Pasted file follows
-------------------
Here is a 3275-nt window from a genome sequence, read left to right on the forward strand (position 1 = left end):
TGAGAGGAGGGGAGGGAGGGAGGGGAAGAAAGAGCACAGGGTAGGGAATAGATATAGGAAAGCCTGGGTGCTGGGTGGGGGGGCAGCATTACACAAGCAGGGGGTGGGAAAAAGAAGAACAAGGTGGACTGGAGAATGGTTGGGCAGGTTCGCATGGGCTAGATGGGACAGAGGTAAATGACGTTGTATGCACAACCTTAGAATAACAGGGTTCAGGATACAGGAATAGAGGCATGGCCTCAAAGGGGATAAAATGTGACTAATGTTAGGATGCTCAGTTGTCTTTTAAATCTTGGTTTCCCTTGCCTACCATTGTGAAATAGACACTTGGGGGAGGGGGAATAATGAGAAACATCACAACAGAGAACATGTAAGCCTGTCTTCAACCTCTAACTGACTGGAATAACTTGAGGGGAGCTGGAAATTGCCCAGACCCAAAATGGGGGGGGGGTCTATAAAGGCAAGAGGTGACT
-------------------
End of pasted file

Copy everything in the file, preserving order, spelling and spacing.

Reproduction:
Here is a 3275-nt window from a genome sequence, read left to right on the forward strand (position 1 = left end):
TGAGAGGAGGGGAGGGAGGGAGGGGAAGAAAGAGCACAGGGTAGGGAATAGATATAGGAAAGCCTGGGTGCTGGGTGGGGGGGCAGCATTACACAAGCAGGGGGTGGGAAAAAGAAGAACAAGGTGGACTGGAGAATGGTTGGGCAGGTTCGCATGGGCTAGATGGGACAGAGGTAAATGACGTTGTATGCACAACCTTAGAATAACAGGGTTCAGGATACAGGAATAGAGGCATGGCCTCAAAGGGGATAAAATGTGACTAATGTTAGGATGCTCAGTTGTCTTTTAAATCTTGGTTTCCCTTGCCTACCATTGTGAAATAGACACTTGGGGGAGGGGGAATAATGAGAAACATCACAACAGAGAACATGTAAGCCTGTCTTCAACCTCTAACTGACTGGAATAACTTGAGGGGAGCTGGAAATTGCCCAGACCCAAAATGGGGGGGGGGTCTATAAAGGCAAGAGGTGACT